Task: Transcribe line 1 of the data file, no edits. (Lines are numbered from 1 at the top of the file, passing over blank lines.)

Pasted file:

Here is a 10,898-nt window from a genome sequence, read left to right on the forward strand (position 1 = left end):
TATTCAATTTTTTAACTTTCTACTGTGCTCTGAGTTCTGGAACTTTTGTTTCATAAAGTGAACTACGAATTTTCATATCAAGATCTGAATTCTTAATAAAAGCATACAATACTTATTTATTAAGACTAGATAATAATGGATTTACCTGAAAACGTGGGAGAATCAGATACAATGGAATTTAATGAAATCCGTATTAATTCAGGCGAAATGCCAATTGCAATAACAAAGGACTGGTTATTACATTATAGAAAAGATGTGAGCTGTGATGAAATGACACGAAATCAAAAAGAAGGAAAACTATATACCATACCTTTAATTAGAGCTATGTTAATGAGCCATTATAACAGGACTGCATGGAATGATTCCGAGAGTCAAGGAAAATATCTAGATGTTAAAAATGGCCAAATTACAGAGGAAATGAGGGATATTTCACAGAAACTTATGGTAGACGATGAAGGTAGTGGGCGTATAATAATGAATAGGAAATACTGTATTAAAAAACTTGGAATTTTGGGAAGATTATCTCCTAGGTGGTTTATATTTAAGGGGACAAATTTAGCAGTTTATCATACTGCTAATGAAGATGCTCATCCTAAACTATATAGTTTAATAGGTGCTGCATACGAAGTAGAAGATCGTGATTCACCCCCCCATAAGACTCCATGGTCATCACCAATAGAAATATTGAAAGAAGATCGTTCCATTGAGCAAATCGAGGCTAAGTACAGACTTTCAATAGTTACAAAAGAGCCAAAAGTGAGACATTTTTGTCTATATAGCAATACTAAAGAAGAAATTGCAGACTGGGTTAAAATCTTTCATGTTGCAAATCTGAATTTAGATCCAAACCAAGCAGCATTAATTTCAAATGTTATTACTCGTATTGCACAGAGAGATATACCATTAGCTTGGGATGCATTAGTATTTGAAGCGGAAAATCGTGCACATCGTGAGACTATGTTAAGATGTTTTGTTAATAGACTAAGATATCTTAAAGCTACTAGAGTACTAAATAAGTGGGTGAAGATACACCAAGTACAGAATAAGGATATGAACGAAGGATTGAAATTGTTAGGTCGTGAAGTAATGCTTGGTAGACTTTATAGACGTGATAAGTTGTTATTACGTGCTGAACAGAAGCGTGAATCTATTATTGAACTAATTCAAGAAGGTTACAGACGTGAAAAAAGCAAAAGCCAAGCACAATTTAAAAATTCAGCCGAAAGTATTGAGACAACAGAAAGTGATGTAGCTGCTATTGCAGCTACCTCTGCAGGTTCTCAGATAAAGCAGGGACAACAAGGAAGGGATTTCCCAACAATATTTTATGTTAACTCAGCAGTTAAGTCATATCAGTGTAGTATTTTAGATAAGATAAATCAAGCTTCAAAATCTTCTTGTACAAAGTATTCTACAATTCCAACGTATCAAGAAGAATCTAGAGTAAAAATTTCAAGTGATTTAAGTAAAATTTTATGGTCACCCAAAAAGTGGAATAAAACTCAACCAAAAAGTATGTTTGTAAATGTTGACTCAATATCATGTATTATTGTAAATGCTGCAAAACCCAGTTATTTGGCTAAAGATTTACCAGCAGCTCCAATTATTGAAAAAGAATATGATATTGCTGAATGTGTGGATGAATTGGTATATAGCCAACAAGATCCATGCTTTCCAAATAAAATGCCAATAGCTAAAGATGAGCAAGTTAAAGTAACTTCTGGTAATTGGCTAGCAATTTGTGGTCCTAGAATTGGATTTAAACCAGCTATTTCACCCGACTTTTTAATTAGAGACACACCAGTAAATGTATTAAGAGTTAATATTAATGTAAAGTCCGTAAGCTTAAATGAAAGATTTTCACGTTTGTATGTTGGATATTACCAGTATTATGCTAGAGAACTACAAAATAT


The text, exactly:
Here is a 10,898-nt window from a genome sequence, read left to right on the forward strand (position 1 = left end):